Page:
Reconciliation is an accounting process that uses two sets of records to ensure figures are correct and in agreement. It confirms whether the money leaving an account matches the amount that’s been spent, and ensure the two are balanced at the end of the recording period. Reconciliation provides consistency and accuracy in financial accounts.
Reconciliation is particularly useful for explaining the difference between two financial records or account balances. Some differences may be acceptable due to the timing of payments and deposits. Unexplained or mysterious discrepancies may be signs of theft or cooking the books.
Breaking Down Reconciliation
There is no standard method of accounting reconciliation, but Generally Accepted Accounting Principles (GAAP) consider double-entry accounting and account conversion to be the main procedures. Businesses and individuals may reconcile their records daily, monthly or annually using either of these methods.
Difference Between Double-Entry Reconciliation and Account Conversion
In double-entry accounting, commonly used by companies, every financial transaction is posted in two columns of a balance sheet.
For example, if a business takes out a long-term loan for $10,000, the accountant credits the long-term debt column with that amount and debits the cash column with the same amount. When these amounts are added together, the account reconciles or balances at zero. Similarly, imagine that a business incurs an invoice for carpet-cleaning services. It credits the amount of the invoice in its accounts payable column, and it debits accounts payable and credits the cash column. Again, the two columns should agree, balancing out at zero.
Under the account conversion method, records such as receipts or canceled checks are simply compared with the entries in a ledger.
Reconciliation in Personal Accounting
At the end of every month, many individuals reconcile their checkbooks and credit card accounts by comparing their canceled checks, debit card receipts and credit card receipts with their bank and credit card statements. This type of account reconciliation makes it possible to determine whether money is being fraudulently withdrawn. It also ensure financial institutions have not made any errors with individuals’ accounts, and it gives consumers an overall picture of their spending.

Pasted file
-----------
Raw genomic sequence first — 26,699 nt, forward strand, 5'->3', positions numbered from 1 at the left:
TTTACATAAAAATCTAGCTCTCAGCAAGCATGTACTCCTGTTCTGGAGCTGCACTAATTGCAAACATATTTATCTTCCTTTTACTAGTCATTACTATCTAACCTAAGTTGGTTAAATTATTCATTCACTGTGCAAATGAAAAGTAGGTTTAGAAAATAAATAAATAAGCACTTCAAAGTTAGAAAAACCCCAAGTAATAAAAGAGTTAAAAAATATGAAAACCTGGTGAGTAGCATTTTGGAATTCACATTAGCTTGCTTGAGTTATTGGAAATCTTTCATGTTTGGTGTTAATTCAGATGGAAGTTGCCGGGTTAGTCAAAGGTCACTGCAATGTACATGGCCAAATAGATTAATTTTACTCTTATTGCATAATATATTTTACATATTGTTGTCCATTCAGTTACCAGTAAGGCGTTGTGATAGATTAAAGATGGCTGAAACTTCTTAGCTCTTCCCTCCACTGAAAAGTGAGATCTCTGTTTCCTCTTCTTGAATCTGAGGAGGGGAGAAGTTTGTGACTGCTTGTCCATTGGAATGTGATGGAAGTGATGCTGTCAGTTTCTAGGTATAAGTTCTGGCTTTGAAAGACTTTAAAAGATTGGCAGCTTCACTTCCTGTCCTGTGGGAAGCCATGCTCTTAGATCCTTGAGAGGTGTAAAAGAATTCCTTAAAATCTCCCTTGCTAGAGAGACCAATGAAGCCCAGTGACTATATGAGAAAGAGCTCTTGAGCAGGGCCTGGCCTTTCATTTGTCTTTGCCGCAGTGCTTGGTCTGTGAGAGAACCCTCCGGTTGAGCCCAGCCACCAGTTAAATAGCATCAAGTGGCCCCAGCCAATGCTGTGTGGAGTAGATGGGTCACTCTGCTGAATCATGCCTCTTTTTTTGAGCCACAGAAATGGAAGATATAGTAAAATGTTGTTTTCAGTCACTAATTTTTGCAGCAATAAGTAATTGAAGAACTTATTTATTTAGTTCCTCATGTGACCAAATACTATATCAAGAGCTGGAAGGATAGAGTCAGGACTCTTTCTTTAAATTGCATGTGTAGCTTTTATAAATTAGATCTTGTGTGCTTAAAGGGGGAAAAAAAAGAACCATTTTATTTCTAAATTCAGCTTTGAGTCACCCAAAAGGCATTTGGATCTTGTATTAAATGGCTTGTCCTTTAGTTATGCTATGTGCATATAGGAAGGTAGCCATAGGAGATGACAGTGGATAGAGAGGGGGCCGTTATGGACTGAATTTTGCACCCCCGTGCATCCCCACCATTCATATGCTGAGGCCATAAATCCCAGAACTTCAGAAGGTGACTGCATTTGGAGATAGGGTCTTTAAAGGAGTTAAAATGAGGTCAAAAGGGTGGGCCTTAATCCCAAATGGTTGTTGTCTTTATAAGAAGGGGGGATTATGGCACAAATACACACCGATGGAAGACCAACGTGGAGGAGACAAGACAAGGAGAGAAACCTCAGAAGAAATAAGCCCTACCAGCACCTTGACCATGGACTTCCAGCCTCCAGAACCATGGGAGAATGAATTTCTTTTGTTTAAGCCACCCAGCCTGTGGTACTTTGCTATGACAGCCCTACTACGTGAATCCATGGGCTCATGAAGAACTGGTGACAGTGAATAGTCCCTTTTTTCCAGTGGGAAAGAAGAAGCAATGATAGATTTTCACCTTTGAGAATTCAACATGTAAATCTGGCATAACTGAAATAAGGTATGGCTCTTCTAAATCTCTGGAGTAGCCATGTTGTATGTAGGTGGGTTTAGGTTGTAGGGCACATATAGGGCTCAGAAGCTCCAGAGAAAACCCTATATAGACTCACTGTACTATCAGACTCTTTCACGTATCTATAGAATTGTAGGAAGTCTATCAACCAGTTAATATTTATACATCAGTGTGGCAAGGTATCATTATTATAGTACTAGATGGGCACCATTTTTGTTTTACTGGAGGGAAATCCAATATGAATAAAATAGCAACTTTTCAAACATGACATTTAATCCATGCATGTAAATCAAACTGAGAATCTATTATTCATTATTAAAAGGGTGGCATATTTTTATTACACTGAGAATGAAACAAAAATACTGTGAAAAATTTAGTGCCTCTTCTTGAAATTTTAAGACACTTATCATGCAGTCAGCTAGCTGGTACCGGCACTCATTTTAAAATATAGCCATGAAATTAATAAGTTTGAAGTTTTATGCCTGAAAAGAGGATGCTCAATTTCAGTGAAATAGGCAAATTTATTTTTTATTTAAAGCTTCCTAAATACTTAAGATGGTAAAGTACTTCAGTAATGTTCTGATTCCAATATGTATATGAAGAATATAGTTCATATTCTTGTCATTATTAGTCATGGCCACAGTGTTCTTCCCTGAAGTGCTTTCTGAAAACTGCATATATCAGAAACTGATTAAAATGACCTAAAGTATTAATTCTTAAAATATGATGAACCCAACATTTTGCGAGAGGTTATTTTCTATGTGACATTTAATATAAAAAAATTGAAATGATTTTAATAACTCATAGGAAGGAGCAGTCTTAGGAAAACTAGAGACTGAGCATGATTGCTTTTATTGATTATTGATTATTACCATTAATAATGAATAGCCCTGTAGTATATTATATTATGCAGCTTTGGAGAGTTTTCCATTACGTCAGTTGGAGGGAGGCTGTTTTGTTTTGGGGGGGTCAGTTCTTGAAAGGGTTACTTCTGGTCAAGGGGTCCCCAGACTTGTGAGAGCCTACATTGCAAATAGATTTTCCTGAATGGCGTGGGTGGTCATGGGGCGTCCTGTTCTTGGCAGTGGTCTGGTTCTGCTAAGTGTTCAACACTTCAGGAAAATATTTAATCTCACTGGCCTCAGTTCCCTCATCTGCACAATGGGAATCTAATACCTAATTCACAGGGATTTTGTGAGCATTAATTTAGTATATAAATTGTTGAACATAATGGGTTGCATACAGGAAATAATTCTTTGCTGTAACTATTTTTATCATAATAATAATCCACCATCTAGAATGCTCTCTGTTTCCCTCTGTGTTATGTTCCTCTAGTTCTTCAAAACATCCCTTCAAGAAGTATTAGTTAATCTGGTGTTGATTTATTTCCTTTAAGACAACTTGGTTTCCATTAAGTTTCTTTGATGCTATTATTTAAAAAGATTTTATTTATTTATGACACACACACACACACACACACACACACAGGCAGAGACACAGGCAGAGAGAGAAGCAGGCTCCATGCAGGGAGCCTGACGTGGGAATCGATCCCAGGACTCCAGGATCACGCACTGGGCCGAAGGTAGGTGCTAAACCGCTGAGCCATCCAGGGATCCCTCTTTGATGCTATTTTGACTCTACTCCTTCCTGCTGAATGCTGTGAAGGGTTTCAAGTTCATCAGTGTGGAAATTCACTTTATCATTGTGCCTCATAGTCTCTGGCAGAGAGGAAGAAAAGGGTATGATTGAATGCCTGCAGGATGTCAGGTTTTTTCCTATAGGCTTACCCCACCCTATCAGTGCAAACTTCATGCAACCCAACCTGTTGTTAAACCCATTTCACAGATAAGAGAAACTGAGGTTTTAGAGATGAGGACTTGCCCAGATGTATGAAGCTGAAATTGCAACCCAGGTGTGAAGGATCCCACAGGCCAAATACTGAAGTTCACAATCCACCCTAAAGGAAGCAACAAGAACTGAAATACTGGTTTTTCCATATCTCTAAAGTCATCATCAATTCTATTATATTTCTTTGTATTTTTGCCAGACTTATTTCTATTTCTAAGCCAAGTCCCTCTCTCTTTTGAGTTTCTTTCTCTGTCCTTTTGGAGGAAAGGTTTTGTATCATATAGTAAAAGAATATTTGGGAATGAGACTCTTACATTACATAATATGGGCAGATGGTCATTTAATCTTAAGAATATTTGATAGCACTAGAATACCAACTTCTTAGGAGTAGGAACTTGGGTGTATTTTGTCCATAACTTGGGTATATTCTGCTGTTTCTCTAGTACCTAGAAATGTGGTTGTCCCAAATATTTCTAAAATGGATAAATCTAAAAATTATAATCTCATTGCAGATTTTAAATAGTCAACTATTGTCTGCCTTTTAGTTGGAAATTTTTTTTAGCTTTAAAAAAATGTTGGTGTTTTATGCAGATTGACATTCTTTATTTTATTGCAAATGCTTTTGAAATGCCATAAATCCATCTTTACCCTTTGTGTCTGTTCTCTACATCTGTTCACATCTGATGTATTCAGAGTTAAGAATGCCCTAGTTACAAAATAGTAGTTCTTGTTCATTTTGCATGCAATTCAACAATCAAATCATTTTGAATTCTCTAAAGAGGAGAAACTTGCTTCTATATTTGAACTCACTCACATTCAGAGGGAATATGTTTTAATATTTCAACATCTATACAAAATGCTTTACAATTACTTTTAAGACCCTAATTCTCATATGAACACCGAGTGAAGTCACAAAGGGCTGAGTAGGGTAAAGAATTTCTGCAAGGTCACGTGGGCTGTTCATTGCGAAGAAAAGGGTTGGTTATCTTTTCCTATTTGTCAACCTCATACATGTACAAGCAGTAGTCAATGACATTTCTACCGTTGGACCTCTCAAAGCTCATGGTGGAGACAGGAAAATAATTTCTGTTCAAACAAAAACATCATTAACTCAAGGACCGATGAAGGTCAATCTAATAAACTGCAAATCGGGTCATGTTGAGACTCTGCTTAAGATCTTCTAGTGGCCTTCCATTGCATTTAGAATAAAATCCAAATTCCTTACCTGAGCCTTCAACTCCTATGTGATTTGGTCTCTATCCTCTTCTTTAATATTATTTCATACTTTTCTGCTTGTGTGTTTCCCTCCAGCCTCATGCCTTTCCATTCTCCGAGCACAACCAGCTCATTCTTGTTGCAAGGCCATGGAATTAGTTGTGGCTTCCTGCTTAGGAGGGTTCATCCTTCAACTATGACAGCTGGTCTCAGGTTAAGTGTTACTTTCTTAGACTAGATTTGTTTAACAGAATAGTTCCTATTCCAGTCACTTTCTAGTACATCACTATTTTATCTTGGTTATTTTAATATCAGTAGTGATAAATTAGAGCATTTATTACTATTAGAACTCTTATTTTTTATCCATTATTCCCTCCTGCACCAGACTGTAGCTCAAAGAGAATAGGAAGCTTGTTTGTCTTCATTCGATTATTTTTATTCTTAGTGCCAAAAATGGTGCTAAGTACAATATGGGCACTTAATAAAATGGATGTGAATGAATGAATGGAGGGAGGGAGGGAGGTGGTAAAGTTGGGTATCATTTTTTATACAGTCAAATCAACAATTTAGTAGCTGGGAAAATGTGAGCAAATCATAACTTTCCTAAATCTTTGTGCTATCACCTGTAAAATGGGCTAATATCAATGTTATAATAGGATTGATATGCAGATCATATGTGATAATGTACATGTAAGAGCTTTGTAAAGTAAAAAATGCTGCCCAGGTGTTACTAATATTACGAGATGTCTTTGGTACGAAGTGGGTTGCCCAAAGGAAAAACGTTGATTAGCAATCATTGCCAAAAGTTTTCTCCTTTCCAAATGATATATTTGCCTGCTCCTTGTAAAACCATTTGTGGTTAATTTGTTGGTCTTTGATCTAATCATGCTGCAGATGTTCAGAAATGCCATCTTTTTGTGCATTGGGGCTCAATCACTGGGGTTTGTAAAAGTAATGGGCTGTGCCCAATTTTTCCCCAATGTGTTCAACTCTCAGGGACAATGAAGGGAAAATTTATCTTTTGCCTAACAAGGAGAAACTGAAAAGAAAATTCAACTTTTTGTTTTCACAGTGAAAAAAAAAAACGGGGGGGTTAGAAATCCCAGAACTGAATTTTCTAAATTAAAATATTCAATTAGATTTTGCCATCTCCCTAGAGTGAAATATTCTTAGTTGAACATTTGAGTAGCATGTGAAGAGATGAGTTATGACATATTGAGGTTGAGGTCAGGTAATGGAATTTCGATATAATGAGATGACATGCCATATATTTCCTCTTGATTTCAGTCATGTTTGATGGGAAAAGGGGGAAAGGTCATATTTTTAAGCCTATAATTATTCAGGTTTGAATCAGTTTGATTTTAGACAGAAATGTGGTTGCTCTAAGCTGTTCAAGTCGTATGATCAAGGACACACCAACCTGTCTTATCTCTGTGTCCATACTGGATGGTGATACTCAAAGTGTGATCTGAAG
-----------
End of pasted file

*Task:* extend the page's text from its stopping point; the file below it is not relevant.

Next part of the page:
When an account is reconciled, the statement’s transactions and ending balance should match the account holder’s records. For a checking account, it is also important to know how any pending deposits or outstandung checks affect the statement balance.
Reconciliation in Business Accounting
Account reconciliation is also important for businesses. Companies must reconcile their accounts to prevent balance sheet errors, check for fraud, and avoid penalties from auditors.
Some reconciliation are necessary to ensure that all cash inflows and outflows match up on the income statement and the cash flow statement. Other reconciliations turn non-GAAP measures, such as earnings before interest, taxes, depreciation and amortization (EBITDA), into their GAAP-approved counterparts.
(Source taken from : What is Reconciliation? by Investopedia)